« Last Edit: May 25, 2009, 08:00:34 pm by Rahkshi8000 » Report Spam   Logged

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« Reply #1 on: November 24, 2009, 03:34:41 pm »

MLNO Department of Justice
Trial Process

While trying not to be a repeat of the above, court proceedings will go as follows:

Once the trial begins, opening statements will begin, starting with the plaintiff. The defendant party will follow with their statement.

Opening Statements

The purpose of opening statements by each side is to tell jurors something about the case they will be hearing. The opening statements must be confined to facts that will be proved by the evidence, and cannot be argumentative.

The trial begins with the opening statement of the party with the burden of proof. This is the party that brought the case to court--the government in a criminal prosecution or the plaintiff in a civil case--and has to prove its case in order to prevail. The defense lawyer follows with his or her opening statement. In some states, the defense may reserve its opening statement until the end of the plaintiff's or government's case. Either lawyer may choose not to present an opening statement.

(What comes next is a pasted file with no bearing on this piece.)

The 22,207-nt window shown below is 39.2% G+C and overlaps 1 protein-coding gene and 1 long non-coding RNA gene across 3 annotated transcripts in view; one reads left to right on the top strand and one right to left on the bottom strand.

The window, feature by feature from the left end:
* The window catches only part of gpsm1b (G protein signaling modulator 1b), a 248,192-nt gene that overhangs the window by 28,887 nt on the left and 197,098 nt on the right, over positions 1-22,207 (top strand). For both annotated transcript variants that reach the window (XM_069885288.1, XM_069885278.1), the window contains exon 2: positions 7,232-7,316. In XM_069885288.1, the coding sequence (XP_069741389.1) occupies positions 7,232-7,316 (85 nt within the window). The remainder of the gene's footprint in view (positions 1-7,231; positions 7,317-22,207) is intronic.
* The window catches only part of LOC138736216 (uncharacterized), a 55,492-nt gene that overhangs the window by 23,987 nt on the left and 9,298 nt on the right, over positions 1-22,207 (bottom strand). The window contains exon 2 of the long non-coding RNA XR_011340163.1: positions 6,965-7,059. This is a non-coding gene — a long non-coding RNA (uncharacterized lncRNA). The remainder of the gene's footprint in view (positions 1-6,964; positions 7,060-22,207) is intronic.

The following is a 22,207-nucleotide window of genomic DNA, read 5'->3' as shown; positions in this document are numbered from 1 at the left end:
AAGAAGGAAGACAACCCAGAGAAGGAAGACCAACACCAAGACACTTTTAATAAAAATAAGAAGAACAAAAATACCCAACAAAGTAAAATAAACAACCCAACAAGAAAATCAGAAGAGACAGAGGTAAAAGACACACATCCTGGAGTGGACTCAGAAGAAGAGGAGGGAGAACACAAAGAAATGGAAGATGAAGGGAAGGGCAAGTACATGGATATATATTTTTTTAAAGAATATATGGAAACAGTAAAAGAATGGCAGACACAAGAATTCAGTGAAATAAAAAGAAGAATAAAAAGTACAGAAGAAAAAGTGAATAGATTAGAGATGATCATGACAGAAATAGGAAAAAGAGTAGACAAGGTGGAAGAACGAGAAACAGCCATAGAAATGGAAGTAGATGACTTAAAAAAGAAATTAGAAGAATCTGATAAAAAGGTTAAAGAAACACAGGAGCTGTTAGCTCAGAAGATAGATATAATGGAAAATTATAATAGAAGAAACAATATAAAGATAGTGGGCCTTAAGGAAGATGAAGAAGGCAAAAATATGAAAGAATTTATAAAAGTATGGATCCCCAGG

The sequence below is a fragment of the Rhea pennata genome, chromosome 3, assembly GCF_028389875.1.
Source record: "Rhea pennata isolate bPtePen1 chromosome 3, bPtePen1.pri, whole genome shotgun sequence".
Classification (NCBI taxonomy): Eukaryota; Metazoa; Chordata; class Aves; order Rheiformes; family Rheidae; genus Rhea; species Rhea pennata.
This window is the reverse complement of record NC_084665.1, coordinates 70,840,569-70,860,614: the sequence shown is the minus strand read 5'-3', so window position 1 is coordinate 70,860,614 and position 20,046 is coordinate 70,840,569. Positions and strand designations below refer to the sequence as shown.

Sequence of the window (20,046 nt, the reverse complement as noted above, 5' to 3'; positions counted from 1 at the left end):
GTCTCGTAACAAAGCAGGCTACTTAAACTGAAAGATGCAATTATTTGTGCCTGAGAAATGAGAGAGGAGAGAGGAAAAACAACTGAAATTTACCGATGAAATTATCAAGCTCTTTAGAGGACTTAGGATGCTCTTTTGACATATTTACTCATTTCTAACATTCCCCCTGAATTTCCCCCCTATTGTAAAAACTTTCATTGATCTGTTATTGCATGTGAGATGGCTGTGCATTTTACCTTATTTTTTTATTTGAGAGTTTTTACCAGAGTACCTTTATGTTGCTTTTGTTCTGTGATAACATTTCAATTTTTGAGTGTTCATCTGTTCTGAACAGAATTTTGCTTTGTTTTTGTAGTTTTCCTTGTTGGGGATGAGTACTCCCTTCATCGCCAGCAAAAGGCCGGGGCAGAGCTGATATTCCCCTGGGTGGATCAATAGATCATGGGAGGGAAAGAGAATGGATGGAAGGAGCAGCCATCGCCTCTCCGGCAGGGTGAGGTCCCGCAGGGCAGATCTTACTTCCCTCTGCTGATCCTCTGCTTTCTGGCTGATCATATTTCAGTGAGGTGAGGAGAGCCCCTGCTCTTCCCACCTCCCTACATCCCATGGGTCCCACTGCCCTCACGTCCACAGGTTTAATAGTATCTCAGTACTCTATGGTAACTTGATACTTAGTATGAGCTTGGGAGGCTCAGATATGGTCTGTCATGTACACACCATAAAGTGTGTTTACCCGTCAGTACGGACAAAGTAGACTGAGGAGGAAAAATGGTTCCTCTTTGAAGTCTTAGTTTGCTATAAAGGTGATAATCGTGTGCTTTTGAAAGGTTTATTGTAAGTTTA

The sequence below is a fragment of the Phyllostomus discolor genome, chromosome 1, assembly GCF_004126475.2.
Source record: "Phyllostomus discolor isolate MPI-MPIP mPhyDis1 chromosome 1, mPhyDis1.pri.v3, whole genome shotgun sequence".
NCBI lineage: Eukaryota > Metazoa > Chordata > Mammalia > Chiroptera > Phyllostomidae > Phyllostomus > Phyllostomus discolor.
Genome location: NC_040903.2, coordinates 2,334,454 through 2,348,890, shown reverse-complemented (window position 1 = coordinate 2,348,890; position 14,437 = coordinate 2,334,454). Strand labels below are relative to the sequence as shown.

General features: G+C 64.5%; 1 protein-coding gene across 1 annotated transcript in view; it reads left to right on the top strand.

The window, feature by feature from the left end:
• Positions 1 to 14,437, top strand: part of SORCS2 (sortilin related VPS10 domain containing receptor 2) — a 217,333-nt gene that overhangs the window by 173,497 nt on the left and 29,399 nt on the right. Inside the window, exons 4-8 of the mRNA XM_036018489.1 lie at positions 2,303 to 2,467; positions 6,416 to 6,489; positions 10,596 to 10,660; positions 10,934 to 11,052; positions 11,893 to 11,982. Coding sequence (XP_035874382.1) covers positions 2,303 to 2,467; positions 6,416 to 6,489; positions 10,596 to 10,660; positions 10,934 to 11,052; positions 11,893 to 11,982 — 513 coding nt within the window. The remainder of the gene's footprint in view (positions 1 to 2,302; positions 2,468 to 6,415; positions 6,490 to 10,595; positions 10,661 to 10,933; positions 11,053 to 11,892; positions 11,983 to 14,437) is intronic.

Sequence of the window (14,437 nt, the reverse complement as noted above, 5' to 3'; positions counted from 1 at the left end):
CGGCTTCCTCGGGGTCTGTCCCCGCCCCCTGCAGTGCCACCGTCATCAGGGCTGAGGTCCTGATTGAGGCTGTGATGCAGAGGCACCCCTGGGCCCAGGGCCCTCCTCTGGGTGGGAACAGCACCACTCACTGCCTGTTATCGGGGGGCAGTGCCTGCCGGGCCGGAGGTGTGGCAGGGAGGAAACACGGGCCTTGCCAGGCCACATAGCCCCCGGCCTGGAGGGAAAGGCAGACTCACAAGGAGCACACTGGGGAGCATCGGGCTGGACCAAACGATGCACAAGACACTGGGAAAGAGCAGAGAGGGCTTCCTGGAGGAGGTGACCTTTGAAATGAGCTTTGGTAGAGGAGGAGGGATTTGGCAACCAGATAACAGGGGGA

In a criminal trial, the burden of proof rests with the government, which must prove beyond a reasonable doubt that the defendant is guilty. The defendant does not need to prove his or her innocence--the burden is on the government. In a civil trial, the plaintiff has the burden of proof, and generally must prove liability by a preponderance of the evidence (i.e., the greater weight of the evidence.) The degree of proof required in a civil case is far less stringent than in a criminal case. Once again, the defendant does not have to prove that he or she is not liable.


After opening statements, the plaintiff has the floor. They will present their evidence and try to prove their case before the court. This may include bringing in witnesses (See below).


The heart of the case is the presentation of evidence. There are two types of evidence -- direct and circumstantial.

  • Direct evidence usually is that which speaks for itself: eyewitness accounts, a confession, or a weapon.
  • Circumstantial evidence usually is that which suggests a fact by implication or inference: the appearance of the scene of a crime, testimony that suggests a connection or link with a crime, physical evidence that suggests criminal activity.
Both kinds of evidence are a part of most trials, with circumstantial evidence probably being used more often than direct. Either kind of evidence can be offered in oral testimony of witnesses or physical exhibits, including fingerprints, test results, and documents. Neither kind of evidence is more valuable than the other.